Is there a “movement,” though, or is the movement just “Do What Trump Says”? This tweet a few days ago from loyal Trump crony Matt Gaetz doesn’t even make a pretense of objecting to Loeffler over a policy issue or biographical footnote. It’s pissy towards Kemp purely because he defied the leader:
You are ignoring his request because you THINK you know better than @POTUS.
If you substitute your judgement for the President’s, maybe you need a primary in 2022. Let’s see if you can win one w/o Trump https://t.co/vtjT4CyLMI
— Matt Gaetz (@mattgaetz) November 29, 2019
All of that said, what makes Loeffler more appealing than any number of established Georgia Republicans? She’s not even a native of the state: According to this bio, she was born and raised in Illinois. She’s the CEO of a financial services firm and the owner of a WNBA team. What issues interest her? Will she be good on the stump? Can she win over skeptical Trumpers? Who knows, so why would Kemp take a chance instead of sticking with a better known political commodity? Kemp held an unusual open audition for candidates to succeed Isakson in the Senate, inviting them to submit their applications for consideration; Loeffler apparently didn’t submit hers until just a few hours before the deadline, leading to suspicion that she was encouraged to do so by Kemp — possibly even with a guarantee that she’d be the pick if she formally applied. There *is* an electoral logic to choosing a candidate like her: She’s got all the money she’d need to bankroll her own campaign and, as a successful professional woman, it *may* be that she’d be more competitive with the suburban voters who have been drifting away from the GOP in the Trump era than a Trumpy right-winger like Collins would. Georgia is a state that’s turning purple, remember. Kemp himself knows that firsthand, having defeated Stacey Abrams by a whisker.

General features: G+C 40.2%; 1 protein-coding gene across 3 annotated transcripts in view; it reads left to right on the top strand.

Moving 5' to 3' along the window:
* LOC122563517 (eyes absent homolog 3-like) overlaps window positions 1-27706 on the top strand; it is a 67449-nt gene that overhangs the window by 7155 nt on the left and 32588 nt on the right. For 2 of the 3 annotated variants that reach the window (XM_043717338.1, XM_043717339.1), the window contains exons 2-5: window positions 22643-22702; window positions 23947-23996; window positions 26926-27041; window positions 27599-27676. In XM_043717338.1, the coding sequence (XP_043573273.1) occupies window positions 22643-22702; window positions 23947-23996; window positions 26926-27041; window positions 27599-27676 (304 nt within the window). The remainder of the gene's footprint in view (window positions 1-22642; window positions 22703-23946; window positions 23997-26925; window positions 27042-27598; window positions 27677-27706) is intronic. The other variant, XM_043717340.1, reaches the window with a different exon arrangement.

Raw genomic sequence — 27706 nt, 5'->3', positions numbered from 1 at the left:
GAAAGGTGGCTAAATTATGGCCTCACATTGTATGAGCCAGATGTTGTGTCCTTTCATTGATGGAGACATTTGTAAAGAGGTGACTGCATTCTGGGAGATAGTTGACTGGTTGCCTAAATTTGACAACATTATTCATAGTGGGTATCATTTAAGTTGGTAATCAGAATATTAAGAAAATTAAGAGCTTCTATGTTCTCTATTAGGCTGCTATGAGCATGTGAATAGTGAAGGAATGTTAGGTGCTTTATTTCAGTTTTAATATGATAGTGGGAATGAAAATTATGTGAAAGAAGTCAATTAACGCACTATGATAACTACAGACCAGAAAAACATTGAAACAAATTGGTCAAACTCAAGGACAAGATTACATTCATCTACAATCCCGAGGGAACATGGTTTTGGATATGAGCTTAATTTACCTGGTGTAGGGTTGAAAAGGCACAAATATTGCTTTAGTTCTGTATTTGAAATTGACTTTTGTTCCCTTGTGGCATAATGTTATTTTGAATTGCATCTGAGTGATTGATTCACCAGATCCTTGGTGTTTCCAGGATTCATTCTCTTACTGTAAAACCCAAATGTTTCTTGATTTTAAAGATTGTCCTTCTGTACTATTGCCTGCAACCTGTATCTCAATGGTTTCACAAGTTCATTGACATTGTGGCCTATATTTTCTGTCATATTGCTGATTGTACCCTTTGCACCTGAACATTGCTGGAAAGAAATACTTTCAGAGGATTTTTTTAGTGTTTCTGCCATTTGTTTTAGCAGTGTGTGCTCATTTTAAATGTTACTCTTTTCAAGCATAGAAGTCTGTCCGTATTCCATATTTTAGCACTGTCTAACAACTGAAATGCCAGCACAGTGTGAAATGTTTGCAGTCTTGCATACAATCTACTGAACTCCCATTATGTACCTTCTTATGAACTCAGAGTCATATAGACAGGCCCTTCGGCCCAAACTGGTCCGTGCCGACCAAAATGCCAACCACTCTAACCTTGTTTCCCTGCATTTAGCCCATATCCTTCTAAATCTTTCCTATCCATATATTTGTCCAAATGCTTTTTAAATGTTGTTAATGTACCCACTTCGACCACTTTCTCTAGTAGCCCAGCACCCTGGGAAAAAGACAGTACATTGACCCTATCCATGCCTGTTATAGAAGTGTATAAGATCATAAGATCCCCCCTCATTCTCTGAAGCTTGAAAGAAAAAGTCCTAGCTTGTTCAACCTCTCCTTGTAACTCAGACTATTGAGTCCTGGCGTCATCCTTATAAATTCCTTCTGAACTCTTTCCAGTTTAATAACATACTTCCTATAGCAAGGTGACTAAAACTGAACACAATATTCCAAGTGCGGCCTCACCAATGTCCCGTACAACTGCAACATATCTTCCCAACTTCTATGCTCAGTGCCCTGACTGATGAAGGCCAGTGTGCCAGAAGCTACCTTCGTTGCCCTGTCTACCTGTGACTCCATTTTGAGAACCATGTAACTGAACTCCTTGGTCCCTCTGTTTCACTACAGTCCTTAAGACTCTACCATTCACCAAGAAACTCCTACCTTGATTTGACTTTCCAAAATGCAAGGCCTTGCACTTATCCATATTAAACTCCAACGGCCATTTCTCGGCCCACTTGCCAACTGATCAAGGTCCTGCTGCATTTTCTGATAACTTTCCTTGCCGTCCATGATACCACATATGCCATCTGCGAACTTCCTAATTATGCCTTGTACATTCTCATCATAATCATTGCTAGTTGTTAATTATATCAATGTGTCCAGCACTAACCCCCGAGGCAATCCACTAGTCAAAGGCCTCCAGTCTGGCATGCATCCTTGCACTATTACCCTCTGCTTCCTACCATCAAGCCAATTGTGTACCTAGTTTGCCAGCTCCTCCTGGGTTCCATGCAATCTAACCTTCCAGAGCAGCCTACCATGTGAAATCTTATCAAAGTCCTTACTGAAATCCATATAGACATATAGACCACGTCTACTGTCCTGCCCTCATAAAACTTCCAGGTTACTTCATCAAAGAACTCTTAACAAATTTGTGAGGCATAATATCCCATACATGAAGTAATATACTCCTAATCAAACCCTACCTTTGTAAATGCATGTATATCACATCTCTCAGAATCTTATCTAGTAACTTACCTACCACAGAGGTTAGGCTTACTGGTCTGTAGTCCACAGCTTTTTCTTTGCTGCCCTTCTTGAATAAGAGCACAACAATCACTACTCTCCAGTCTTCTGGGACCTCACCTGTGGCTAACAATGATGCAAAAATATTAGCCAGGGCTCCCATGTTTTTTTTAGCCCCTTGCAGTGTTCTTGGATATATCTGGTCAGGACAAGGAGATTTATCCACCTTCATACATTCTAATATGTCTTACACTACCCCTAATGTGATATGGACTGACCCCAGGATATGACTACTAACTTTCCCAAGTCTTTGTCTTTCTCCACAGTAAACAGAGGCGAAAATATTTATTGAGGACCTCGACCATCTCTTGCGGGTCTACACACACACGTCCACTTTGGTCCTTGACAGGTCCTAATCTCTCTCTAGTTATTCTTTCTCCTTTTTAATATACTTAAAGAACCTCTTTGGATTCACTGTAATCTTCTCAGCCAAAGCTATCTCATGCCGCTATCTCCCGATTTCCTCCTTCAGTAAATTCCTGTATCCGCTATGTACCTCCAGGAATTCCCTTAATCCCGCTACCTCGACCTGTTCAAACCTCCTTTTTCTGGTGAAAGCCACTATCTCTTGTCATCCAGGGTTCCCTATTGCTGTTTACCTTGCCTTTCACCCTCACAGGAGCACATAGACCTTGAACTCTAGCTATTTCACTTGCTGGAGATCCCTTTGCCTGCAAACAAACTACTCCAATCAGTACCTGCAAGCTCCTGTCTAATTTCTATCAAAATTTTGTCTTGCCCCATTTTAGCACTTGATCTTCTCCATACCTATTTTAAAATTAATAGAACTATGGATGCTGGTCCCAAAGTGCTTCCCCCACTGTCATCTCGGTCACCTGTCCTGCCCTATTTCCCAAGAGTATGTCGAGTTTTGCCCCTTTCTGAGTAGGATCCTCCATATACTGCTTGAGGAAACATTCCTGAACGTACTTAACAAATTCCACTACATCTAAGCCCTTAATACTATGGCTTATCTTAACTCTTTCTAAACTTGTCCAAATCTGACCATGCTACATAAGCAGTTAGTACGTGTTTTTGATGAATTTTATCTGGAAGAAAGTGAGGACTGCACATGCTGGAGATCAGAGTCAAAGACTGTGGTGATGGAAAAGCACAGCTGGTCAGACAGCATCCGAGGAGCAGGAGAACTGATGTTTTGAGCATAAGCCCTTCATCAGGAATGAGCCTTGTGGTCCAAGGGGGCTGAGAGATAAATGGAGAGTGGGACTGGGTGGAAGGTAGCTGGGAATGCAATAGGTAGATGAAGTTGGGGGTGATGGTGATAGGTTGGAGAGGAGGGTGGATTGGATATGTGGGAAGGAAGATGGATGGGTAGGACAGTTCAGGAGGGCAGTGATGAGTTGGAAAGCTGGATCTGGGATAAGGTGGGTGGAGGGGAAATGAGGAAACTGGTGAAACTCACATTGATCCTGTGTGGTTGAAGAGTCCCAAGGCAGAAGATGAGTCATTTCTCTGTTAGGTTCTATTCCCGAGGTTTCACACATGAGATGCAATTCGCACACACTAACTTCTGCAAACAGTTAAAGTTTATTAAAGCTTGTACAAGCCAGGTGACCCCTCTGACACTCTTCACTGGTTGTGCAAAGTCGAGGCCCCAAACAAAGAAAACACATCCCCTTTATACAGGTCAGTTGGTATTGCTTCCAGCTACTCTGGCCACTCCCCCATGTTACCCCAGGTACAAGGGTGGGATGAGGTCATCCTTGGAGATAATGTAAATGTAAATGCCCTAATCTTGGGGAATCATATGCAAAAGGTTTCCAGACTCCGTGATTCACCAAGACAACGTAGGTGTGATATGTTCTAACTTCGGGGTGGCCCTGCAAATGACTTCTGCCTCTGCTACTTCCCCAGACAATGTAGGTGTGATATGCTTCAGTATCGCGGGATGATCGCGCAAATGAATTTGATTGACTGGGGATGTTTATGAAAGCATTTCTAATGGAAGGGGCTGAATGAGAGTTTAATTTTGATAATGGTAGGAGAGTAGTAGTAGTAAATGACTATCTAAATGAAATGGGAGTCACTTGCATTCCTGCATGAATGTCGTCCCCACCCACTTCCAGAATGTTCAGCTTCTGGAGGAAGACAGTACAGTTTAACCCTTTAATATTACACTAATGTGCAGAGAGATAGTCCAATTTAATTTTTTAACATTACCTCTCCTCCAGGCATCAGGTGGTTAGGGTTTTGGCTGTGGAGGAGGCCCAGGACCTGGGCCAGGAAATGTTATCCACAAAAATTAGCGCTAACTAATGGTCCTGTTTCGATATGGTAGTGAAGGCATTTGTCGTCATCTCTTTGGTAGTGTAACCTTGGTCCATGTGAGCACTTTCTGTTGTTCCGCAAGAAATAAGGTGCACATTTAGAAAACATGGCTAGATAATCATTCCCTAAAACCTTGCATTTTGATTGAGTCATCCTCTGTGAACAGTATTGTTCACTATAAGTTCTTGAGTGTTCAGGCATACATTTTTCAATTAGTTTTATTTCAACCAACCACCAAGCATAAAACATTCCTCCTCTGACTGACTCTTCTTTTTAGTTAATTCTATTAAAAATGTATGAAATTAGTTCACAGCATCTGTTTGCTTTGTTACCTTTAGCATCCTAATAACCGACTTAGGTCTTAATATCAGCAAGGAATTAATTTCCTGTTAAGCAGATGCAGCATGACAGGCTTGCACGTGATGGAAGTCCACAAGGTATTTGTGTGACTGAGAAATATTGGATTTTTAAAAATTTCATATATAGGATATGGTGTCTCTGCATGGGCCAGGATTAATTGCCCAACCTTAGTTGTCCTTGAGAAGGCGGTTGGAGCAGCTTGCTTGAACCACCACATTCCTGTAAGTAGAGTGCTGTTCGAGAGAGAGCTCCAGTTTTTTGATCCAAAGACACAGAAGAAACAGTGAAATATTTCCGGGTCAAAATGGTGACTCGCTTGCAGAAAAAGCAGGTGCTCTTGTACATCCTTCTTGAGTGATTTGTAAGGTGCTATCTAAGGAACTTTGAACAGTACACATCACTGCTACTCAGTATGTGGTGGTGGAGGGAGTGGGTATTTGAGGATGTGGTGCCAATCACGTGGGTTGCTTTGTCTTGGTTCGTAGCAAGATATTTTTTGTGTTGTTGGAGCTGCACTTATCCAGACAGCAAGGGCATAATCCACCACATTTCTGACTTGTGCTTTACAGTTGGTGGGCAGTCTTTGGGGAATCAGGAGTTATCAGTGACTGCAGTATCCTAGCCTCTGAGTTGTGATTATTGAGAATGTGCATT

So Kemp’s giving suburbanites the sort of candidate whom he *thinks* they’ll like. But Martha McSally is also a candidate whom one would *think* Republican voters might like, yet she lost a Senate race in Arizona and looks like she might lose a second one next year. One wouldn’t guess that a rich lifelong New Yorker would hold some special appeal to white working-class Republican voters but the 2016 election reminded us that intangibles count for a lot in politics. I have no idea if Loeffler will connect with suburban voters and neither does Kemp. And if other Republicans enter the jungle primary, which Doug Collins hasn’t ruled out, the hard feelings that result within the party may doom whoever wins. Kemp’s choice already puts Trump in a potentially agonizing position: If Collins primaries Loeffler, whom does the president support? If he backs his pal Doug, he’s inciting an intra-party war and neutralizing the advantage Loeffler will have gained via her (brief) Senate incumbency. If he backs Loeffler for electability reasons, he’ll have betrayed Collins and sent that message that Republican governors who defy him face no penalty for doing so.
Via the Daily Caller, here’s Collins refusing to rule out a primary challenge to Loeffler.